By Damien Jaques Senior Contributing Editor Published May 14, 2012 at 9:03 AM

It's not all that unusual for a restaurant to pick up and move.

North Star American Bistro migrated to a new space across Oakland Avenue in Shorewood a year and a half ago. Two venerable Milwaukee eateries, the Boulevard Inn and Chip & Py's, made cross-town moves before eventually closing.

But a 70-mile relocation is definitely out of the ordinary. That is what Chris and Jennifer Giaimo have done with their Bellafini's Trattoria. (The name is a mashup of their two daughters' nicknames.)

The Giaimos have moved the restaurant from Fond du Lac to New Berlin's City Center development on National Avenue. It is in a space formerly occupied by Baker's Ice Cream Parlor & Eatery.

"We missed Milwaukee," Chris Giaimo explained while discussing the relocation. "We are Milwaukeeans."

Chris is the chef, handling all things food, while Jennifer runs the business side of Bellafini's, which was open in Fond du Lac for five years. "We are a traditional trattoria, with the addition of super-authentic 10-inch pizzas in the Naples style," Chris said while chatting a few hours before opening one day last week.

The chef bubbles with energy and enthusiasm for bona fide Italian cooking. While he has never been to Italy, Giaimo intensely studies regional cuisines, and his bloodlines are impeccable.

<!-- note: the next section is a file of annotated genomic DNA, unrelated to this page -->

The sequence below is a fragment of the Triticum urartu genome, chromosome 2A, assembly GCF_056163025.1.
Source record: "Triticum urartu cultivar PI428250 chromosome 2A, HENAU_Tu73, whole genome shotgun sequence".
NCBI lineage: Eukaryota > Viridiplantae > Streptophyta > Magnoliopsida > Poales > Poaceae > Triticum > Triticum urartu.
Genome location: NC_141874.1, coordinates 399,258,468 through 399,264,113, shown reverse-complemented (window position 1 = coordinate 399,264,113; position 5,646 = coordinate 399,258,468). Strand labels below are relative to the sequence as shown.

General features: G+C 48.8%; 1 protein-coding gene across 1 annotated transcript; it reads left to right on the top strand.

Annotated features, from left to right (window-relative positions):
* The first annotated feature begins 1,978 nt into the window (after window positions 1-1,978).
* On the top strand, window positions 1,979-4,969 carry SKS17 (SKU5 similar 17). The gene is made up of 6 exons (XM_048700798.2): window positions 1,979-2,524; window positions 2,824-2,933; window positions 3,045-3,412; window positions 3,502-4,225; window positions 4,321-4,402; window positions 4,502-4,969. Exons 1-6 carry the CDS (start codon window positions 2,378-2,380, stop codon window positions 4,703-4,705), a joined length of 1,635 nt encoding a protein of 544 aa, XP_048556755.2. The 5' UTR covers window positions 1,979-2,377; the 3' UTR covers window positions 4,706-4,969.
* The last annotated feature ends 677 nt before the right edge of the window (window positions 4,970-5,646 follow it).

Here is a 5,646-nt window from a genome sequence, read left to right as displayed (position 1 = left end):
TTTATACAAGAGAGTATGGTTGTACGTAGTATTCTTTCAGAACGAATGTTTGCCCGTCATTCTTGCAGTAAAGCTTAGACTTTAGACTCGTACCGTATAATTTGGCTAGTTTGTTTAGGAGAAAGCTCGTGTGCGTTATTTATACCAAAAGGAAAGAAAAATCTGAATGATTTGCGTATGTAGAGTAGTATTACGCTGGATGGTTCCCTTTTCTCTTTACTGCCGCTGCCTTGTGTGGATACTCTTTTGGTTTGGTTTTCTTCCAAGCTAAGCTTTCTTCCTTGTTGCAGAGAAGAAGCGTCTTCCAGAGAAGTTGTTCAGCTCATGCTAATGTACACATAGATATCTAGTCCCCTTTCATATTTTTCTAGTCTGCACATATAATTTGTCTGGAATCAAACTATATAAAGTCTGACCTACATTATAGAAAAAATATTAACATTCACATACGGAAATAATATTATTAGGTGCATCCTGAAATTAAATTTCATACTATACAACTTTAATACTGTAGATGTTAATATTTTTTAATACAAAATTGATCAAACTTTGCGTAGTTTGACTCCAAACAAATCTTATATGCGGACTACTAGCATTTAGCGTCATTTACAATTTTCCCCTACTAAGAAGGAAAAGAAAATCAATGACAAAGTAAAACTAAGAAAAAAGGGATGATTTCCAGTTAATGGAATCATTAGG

"I learned all of my cooking from my grandparents, who were from Sicily," he said. "They made their own cheese and sausage. My grandmother would have pasta laying over her bed on a plastic sheet."

In that spirit, Giaimo took the unusual step of buying yeast cultures from Sicily and raising them in the restaurant kitchen and in Mason jars at his home. "I ferment them," he said.

The yeast is used in Bellafini's bread and pizza crusts. Pre-packaged yeast is the dining industry norm, but the chef believes his Sicilian cultures improve the taste of the products he serves. "And I am intoxicated by the smell of yeast," he added.

Giaimo grew his own San Marzano tomatoes outside his Fond du Lac location, and he plans to do the same, along with herbs and arugula, at the New Berlin restaurant. The San Marzano is an Italian plum tomato that many chefs believe makes the best sauce in the world.

More fresh produce will come from Giaimo's brother's farm in West Bend. Chicken and eggs used at Bellafini's are free range. "I like to be right about what I do," the chef said.

Giaimo is calling his place "a modern Italian restaurant." "We're not so cliched," he said.

That means the dishes are more sophisticated than mom and pop eateries, and he pays attention to plate presentation. For instance, Bellafini's Torre di Melanzane ($14) is breaded eggplant piled in a pretty tower, layered with cheese and marinara sauce, and served with linguini.

Lasagna and ravioli are not on the menu, although they sometimes appear as specials. Pasta offerings include breaded wild shrimp and spicy sausage with peppers over linguini ($21), grilled chicken with spinach, artichokes and mushrooms in a parmesan cream sauce over bucatini ($16) and a basic vegetarian linguini pomodoro ($13.)